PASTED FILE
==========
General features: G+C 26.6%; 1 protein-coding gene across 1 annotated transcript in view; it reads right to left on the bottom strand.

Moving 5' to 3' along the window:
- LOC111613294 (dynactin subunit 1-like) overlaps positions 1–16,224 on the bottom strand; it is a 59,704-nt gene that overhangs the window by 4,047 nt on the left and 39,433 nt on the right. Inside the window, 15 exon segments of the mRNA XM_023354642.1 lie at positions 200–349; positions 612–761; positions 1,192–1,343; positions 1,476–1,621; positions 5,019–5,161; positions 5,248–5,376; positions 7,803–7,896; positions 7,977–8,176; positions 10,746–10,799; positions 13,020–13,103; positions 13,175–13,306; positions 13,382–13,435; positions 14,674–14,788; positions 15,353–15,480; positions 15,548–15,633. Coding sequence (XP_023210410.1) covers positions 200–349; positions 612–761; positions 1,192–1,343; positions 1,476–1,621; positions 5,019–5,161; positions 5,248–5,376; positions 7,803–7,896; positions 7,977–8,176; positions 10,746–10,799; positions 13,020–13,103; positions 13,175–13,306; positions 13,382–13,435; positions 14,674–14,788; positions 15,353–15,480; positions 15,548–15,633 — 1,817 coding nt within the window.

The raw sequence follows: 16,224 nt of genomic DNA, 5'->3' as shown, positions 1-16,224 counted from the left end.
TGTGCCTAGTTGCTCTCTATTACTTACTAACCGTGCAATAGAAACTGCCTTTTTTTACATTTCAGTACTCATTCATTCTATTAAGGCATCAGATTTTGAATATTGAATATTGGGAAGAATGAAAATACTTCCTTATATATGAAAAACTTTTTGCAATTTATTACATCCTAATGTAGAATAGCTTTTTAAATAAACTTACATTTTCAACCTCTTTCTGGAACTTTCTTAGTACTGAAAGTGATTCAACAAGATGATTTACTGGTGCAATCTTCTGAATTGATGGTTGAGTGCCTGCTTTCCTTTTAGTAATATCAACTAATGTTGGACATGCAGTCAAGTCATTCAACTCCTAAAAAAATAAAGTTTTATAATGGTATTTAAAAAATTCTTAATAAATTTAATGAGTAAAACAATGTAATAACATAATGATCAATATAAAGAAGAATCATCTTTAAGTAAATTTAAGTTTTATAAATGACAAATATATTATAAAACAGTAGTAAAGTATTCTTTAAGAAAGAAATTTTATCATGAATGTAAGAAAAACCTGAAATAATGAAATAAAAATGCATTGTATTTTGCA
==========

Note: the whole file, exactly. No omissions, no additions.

General features: G+C 26.6%; 1 protein-coding gene across 1 annotated transcript in view; it reads right to left on the bottom strand.

Moving 5' to 3' along the window:
- LOC111613294 (dynactin subunit 1-like) overlaps positions 1–16,224 on the bottom strand; it is a 59,704-nt gene that overhangs the window by 4,047 nt on the left and 39,433 nt on the right. Inside the window, 15 exon segments of the mRNA XM_023354642.1 lie at positions 200–349; positions 612–761; positions 1,192–1,343; positions 1,476–1,621; positions 5,019–5,161; positions 5,248–5,376; positions 7,803–7,896; positions 7,977–8,176; positions 10,746–10,799; positions 13,020–13,103; positions 13,175–13,306; positions 13,382–13,435; positions 14,674–14,788; positions 15,353–15,480; positions 15,548–15,633. Coding sequence (XP_023210410.1) covers positions 200–349; positions 612–761; positions 1,192–1,343; positions 1,476–1,621; positions 5,019–5,161; positions 5,248–5,376; positions 7,803–7,896; positions 7,977–8,176; positions 10,746–10,799; positions 13,020–13,103; positions 13,175–13,306; positions 13,382–13,435; positions 14,674–14,788; positions 15,353–15,480; positions 15,548–15,633 — 1,817 coding nt within the window.

The raw sequence follows: 16,224 nt of genomic DNA, 5'->3' as shown, positions 1-16,224 counted from the left end.
TGTGCCTAGTTGCTCTCTATTACTTACTAACCGTGCAATAGAAACTGCCTTTTTTTACATTTCAGTACTCATTCATTCTATTAAGGCATCAGATTTTGAATATTGAATATTGGGAAGAATGAAAATACTTCCTTATATATGAAAAACTTTTTGCAATTTATTACATCCTAATGTAGAATAGCTTTTTAAATAAACTTACATTTTCAACCTCTTTCTGGAACTTTCTTAGTACTGAAAGTGATTCAACAAGATGATTTACTGGTGCAATCTTCTGAATTGATGGTTGAGTGCCTGCTTTCCTTTTAGTAATATCAACTAATGTTGGACATGCAGTCAAGTCATTCAACTCCTAAAAAAATAAAGTTTTATAATGGTATTTAAAAAATTCTTAATAAATTTAATGAGTAAAACAATGTAATAACATAATGATCAATATAAAGAAGAATCATCTTTAAGTAAATTTAAGTTTTATAAATGACAAATATATTATAAAACAGTAGTAAAGTATTCTTTAAGAAAGAAATTTTATCATGAATGTAAGAAAAACCTGAAATAATGAAATAAAAATGCATTGTATTTTGCA